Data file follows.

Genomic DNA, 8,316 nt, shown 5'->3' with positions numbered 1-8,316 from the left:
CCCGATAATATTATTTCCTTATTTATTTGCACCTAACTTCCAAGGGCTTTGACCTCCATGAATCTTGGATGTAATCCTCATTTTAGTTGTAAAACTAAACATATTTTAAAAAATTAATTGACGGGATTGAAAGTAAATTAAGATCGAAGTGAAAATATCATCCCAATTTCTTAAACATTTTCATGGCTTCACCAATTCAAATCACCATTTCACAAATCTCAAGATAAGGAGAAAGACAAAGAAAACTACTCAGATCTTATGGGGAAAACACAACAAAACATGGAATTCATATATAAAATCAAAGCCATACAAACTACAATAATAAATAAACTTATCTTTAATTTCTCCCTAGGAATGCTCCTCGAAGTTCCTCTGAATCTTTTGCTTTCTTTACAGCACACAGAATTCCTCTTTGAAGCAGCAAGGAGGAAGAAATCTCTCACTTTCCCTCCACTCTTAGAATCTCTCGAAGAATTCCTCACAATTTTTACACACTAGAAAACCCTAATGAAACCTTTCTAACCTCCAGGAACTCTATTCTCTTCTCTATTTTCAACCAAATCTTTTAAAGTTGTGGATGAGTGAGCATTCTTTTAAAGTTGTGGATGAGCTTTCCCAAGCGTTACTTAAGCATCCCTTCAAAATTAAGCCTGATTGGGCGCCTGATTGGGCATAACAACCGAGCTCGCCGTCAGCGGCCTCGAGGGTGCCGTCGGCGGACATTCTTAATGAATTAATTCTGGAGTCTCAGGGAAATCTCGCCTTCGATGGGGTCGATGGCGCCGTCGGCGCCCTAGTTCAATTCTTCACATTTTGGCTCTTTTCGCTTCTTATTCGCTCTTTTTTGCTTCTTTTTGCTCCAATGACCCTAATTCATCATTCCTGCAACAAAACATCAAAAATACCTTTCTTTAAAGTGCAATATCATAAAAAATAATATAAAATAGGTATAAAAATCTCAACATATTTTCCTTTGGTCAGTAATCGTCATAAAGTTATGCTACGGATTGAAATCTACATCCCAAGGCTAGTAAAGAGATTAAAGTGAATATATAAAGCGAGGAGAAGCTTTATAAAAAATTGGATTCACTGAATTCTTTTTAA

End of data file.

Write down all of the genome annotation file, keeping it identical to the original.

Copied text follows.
Genomic DNA, 8,316 nt, shown 5'->3' with positions numbered 1-8,316 from the left:
CCCGATAATATTATTTCCTTATTTATTTGCACCTAACTTCCAAGGGCTTTGACCTCCATGAATCTTGGATGTAATCCTCATTTTAGTTGTAAAACTAAACATATTTTAAAAAATTAATTGACGGGATTGAAAGTAAATTAAGATCGAAGTGAAAATATCATCCCAATTTCTTAAACATTTTCATGGCTTCACCAATTCAAATCACCATTTCACAAATCTCAAGATAAGGAGAAAGACAAAGAAAACTACTCAGATCTTATGGGGAAAACACAACAAAACATGGAATTCATATATAAAATCAAAGCCATACAAACTACAATAATAAATAAACTTATCTTTAATTTCTCCCTAGGAATGCTCCTCGAAGTTCCTCTGAATCTTTTGCTTTCTTTACAGCACACAGAATTCCTCTTTGAAGCAGCAAGGAGGAAGAAATCTCTCACTTTCCCTCCACTCTTAGAATCTCTCGAAGAATTCCTCACAATTTTTACACACTAGAAAACCCTAATGAAACCTTTCTAACCTCCAGGAACTCTATTCTCTTCTCTATTTTCAACCAAATCTTTTAAAGTTGTGGATGAGTGAGCATTCTTTTAAAGTTGTGGATGAGCTTTCCCAAGCGTTACTTAAGCATCCCTTCAAAATTAAGCCTGATTGGGCGCCTGATTGGGCATAACAACCGAGCTCGCCGTCAGCGGCCTCGAGGGTGCCGTCGGCGGACATTCTTAATGAATTAATTCTGGAGTCTCAGGGAAATCTCGCCTTCGATGGGGTCGATGGCGCCGTCGGCGCCCTAGTTCAATTCTTCACATTTTGGCTCTTTTCGCTTCTTATTCGCTCTTTTTTGCTTCTTTTTGCTCCAATGACCCTAATTCATCATTCCTGCAACAAAACATCAAAAATACCTTTCTTTAAAGTGCAATATCATAAAAAATAATATAAAATAGGTATAAAAATCTCAACATATTTTCCTTTGGTCAGTAATCGTCATAAAGTTATGCTACGGATTGAAATCTACATCCCAAGGCTAGTAAAGAGATTAAAGTGAATATATAAAGCGAGGAGAAGCTTTATAAAAAATTGGATTCACTGAATTCTTTTTAA